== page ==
Nearly half of all Americans have high blood pressure, but hypertension disproportionately affects Black Americans, with 56 percent of this population affected. The disparity is especially stark for stage II hypertension, which affects 42.1 percent of Black Americans compared with 28.7 percent of white Americans. “In the United States, at any decade of life, blacks have a higher prevalence of hypertension than that of Hispanic Americans, whites, Native Americans, and other subgroups defined by race and ethnicity,” according to a report of the American College of Cardiology and the American Heart Association in 2018 (see section 10.1).
The greater prevalence of hypertension contributes to Black Americans experiencing higher rates of heart disease, stroke, and kidney disease compared with white Americans.
Research establishes that structural racism has a negative impact on the health of Black Americans. A study of more than 21,000 U.S. adults published in 2021 found that race/ethnicity is a factor that negatively impacts hypertension rates. Two years ago, the American Heart Association declared that structural racism causes premature death from heart disease and stroke in part because structural racism contributes to cardiovascular risk factors, including high blood pressure.
As physicians and providers, we are not trained or equipped to unravel most of the structural legacies of racism in America. We can, however, deconstruct and rebuild clinical practices to better serve Black Americans.
More focus in the U.S. on preventive care would benefit the health of Black Americans generally and would improve hypertension treatment specifically.
Taking steps to increase access to hypertension treatment would provide more focused help for this population.
To mitigate structural racism’s impact on heart health, the American Heart Association pledged $230 million in January 2021. This included a commitment of $121 million to a nationwide high blood pressure initiative focused on health outcomes among racial and ethnic minority populations. The initiative works through Health Resources and Services Administration-funded health centers to improve hypertension treatment. The association also expanded its existing hypertension programs with federally qualified health centers.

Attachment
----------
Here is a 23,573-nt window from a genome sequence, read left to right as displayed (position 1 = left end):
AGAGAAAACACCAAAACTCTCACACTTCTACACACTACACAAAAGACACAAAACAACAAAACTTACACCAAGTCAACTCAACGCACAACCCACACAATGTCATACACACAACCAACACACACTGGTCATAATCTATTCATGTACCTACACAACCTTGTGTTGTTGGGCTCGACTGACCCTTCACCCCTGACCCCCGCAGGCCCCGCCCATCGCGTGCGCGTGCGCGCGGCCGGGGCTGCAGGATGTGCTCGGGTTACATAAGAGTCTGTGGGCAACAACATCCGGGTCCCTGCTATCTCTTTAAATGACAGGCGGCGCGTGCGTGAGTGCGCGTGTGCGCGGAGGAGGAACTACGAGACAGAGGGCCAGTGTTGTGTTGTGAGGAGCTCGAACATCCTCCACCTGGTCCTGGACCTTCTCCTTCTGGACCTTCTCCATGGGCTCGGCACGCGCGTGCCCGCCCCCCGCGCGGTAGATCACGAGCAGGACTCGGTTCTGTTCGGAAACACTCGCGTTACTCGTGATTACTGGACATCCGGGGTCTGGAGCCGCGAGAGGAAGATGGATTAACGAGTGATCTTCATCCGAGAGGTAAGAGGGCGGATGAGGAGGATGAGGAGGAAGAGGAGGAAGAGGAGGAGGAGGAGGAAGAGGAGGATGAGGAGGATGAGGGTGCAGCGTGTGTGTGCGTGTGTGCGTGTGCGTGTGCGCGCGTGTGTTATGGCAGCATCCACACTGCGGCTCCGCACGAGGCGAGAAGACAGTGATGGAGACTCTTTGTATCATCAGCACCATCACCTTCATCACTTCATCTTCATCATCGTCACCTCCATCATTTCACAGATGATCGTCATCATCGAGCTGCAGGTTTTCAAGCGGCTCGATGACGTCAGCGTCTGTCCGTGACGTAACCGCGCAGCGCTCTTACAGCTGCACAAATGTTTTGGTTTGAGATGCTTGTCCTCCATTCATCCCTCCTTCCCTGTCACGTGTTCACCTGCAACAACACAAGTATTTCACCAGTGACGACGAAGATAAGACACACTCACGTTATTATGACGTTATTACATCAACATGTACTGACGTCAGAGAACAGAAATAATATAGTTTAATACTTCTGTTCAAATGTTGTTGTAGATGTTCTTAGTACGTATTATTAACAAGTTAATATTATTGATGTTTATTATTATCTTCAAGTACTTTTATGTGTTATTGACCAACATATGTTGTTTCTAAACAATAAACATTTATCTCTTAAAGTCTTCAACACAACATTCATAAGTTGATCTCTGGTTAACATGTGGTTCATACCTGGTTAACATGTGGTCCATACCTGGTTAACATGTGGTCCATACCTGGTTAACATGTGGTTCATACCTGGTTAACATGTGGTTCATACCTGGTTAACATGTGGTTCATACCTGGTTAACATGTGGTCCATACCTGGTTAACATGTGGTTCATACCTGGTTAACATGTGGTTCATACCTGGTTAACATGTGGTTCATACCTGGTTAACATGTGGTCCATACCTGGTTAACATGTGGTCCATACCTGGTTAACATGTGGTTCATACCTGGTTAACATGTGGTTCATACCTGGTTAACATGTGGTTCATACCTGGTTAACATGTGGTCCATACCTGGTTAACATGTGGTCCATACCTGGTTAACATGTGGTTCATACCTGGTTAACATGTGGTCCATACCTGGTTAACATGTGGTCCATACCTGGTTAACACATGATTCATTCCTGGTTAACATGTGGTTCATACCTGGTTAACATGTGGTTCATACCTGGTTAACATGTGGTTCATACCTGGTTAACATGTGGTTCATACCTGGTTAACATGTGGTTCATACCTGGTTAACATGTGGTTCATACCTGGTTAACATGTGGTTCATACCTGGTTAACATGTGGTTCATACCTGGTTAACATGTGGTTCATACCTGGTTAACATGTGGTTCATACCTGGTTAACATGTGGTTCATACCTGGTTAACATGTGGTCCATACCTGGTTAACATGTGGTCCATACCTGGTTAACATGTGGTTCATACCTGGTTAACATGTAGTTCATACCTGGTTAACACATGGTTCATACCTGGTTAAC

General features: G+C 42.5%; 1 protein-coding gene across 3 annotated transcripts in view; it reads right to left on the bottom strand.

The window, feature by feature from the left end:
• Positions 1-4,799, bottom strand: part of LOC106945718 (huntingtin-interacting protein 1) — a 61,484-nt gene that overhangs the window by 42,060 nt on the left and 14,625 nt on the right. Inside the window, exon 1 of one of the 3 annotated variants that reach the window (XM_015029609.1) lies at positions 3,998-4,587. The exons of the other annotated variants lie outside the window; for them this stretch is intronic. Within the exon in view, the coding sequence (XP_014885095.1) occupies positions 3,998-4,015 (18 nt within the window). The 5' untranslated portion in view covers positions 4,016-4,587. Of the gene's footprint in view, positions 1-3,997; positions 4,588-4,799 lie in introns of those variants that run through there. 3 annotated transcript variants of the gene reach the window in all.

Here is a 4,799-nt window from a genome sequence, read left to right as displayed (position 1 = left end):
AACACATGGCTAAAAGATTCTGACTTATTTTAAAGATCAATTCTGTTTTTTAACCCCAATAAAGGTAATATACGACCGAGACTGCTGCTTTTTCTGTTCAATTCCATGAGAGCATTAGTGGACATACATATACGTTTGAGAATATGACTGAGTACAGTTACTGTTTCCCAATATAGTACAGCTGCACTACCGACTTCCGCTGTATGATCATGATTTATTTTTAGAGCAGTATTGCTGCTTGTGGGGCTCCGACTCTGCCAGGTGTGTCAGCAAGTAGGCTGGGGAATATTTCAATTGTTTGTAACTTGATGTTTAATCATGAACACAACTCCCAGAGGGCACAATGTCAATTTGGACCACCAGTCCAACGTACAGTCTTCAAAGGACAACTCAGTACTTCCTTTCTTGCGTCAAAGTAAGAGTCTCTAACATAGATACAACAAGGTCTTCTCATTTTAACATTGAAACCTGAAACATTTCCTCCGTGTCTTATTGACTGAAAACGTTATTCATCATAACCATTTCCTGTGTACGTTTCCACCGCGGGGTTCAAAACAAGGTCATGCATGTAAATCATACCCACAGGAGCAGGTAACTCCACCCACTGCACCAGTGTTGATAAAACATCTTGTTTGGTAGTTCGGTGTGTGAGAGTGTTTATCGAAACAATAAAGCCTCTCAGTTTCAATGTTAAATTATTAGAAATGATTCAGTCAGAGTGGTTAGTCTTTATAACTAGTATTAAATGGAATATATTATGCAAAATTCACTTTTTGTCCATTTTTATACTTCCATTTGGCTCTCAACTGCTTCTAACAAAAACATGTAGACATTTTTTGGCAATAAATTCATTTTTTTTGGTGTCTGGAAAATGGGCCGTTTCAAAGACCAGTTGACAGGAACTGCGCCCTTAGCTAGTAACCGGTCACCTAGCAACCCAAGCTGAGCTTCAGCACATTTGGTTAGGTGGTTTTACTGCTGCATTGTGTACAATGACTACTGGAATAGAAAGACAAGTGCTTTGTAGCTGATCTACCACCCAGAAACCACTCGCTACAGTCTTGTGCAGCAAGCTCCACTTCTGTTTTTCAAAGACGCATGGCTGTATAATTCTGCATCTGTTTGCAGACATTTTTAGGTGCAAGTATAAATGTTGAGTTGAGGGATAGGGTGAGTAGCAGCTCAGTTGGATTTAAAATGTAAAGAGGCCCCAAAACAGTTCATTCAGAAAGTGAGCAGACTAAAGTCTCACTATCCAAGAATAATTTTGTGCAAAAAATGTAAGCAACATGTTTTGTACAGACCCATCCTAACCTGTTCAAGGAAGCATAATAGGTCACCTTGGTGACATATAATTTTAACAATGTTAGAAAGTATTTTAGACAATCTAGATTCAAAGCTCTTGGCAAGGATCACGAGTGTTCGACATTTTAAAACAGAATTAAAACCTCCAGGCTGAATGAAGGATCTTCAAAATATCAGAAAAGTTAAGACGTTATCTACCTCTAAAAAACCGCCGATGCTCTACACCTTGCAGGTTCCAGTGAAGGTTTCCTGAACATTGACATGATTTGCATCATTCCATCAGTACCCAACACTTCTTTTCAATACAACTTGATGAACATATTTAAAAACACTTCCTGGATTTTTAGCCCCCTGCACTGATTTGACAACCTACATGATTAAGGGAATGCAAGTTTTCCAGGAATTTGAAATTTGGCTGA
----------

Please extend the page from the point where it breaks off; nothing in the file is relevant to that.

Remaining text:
Another way to expand access to high-quality hypertension care is through a hybrid approach that combines in-person visits with in-home care. Elements of this approach include:
- Overcoming the lack of access to cardiovascular disease specialists through telehealth and home remote monitoring to better diagnose and monitor treatment of hypertension for Black Americans.
- Shifting ongoing disease management of hypertension to routine telehealth visits that eliminate barriers to care, such as a lack of transportation or need to take time off work.
- Integrate mail delivery of medicines to improve medication adherence.
Virtual care providers working with primary care physicians on hypertension must focus on eliminating technical barriers to providing telehealth and remote patient monitoring (RPM) of blood pressure. Virtual visits or home-monitoring devices that require a high degree of tech-savvy and high-speed internet may not work for all patients.
Instead, hybrid care teams must center simplicity of use in their care designs. For example, provide patients with home monitoring devices with easy-to-use interfaces and do not require home internet access, such as a blood pressure monitor with a cellular chip inside. These devices seamlessly share blood pressure readings with the care team.
The care team needs support, too. While the data collection and alerts can be automated, the interventions still come from doctors, nurses, and other trained professionals. To make this mix of in-person and in-home care and monitoring work, the primary care practice needs the support of specialist care teams who are able to monitor the data, interpret them and intervene more quickly than overburdened primary care practice teams.
As clinicians, we must focus on what we can control to reduce the disparity in hypertension rates among Black Americans. We must design and implement hybrid approaches to delivering care centered on greater access, more data collection, and ease of use for patients. We also can play a role as advocates for more resources for preventive care and reducing social determinants that increase hypertension rates among Black Americans. We must embrace both of these roles to mitigate the factors that have led to higher rates of hypertension for too many Black Americans.
Jie Shi Yan is a physician-executive.